Everything You Wanted to Know About Creating Your Own Will—But Were Too Afraid to Ask


It’s not pleasant to think about, but everyone should have a Will, in case the worst should happen. What happens to your children? How will your possessions be divided? What if you want to exclude someone from your estate? What do you need to do to make your Will legal?

Benefits of Creating a Will include:

  • Creating a Will enables you to choose a guardian for your children, if you have any, rather than placing them with whomever the court system appoints.
  • Writing a Will also lets you exercise power over your estate, even after death. You decide which of your responsible family members will become Executor or Trustee for your estate. This person is responsible for carrying out your wishes according to your Will.
  • What if you don’t want your loved ones to spend a lot of time and money on funeral arrangements? Make it easy on them: express your funeral wishes in your Will.

Dying without a Will leaves the door open for the government to dictate what happens with your estate.

Common Questions About Creating a Will

Why Is Creating a Will Important?

You have worked hard for your money, home, and any other assets you have been able to accumulate over your lifetime. Don’t drop the baton right before you cross the finish line by allowing family members, friends, and business associates to make decisions about your assets you would not have made yourself.

It is not uncommon for siblings to disagree and even sue each other in court after the death of both parents in the absence of a Will. Without a Will, what the deceased would have wanted becomes a topic to be debated.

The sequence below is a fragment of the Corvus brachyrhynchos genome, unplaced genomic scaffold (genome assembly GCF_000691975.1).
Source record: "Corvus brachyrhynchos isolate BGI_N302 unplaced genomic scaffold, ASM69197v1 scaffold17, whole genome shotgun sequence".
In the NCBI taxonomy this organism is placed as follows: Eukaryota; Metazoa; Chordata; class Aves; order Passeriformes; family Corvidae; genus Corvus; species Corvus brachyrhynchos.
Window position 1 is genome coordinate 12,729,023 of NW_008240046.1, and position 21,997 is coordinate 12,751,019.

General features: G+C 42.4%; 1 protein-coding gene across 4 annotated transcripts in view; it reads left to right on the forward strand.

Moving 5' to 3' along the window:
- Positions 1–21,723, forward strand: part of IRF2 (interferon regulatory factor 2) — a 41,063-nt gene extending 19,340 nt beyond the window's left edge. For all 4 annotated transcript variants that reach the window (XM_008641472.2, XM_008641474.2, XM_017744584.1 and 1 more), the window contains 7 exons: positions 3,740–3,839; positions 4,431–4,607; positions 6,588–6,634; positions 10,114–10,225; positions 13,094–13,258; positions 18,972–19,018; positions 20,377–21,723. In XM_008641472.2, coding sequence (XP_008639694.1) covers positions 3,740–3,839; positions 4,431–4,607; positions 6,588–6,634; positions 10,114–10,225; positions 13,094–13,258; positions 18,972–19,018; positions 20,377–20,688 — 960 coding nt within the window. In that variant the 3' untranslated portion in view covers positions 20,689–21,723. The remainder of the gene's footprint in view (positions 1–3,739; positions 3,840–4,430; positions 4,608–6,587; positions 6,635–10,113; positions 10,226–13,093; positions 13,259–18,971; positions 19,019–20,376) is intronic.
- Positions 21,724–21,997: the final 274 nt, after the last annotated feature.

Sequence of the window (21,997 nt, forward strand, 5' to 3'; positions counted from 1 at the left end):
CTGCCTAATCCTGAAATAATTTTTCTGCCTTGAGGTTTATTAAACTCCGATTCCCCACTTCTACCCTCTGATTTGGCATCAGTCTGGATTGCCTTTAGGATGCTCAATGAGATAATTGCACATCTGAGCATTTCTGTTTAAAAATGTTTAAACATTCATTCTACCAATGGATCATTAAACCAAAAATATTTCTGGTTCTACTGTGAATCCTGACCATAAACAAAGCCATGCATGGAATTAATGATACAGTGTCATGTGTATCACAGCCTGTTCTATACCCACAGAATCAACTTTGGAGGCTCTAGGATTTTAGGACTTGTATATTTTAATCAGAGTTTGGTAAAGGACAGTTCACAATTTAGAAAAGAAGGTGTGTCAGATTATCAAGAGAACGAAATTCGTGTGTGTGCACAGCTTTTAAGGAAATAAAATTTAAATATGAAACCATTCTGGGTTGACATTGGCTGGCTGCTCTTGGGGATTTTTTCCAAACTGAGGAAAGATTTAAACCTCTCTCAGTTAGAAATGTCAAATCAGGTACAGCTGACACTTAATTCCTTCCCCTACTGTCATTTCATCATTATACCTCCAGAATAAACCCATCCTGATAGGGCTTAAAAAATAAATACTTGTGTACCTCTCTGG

What About Your Coin Collection?

Why put your family in the position to fight over your stuff? The emotional trauma of your death will be more than enough drama in their lives. Creating a Will eliminates some of this kind of tension. You can decide in your Will where your assets go and how much to give to each person or institution.

Leaving these types of decisions to your family while they are still grieving is unfair and puts them in a bad position. Rather than leaving them upset and fighting with each other, your Will can shift the blame to you, which is a healthier outcome for everyone.

The only people who should not appear in your Will are your witnesses. They don’t even have to know what’s in your Will; they just have to witness the signing of the Will.

Writing Your Last Will and Testament

First, if you have been procrastinating, stop. Writing your own will can be liberating. Once you’ve done it, all you have to do is update it periodically when you have a significant life change. If you’re concerned about the expense, don’t be. There are many low-cost options available that can accommodate most people’s needs.

Inexpensive Ways to Create a Will

There are inexpensive, popular online resources like and LegalZoom where you can complete a Will in minutes for a fraction of what you would pay an attorney.

Of course, if you’re a multimillionaire, a lawyer might be more appropriate for your situation; you should consider hiring a local attorney to better serve your estate-planning needs. However, there are a few other scenarios for which you might want to look into hiring an attorney in your area, including:

  • If you have a large estate or multiple legal partnerships
  • If you want to disinherit a child or spouse
  • If you are concerned about someone contesting your Will for any reason, especially as a question of sound mind

If you chose a Do-It-Yourself Will (DIY), most online services include software that will walk you through the steps to complete your Will. You will then need to have your document and signature notarized by a Notary Public and signed by two witnesses.

With such providers, your Will is also kept online, where you can make changes whenever you need. Web-based services for drafting a Will, like Nolo and LegalZoom, cost less than eighty dollars—a bargain for the convenience and peace of mind.

You can also buy a book at Amazon on the subject for less than twenty dollars.

Whatever you choose to do, don’t choose procrastination. Something so simple shouldn’t be left unfinished, leaving your family fighting over your estate and wishes after you are gone. Decide now that you will do it, and you are one step closer to creating your own Will.

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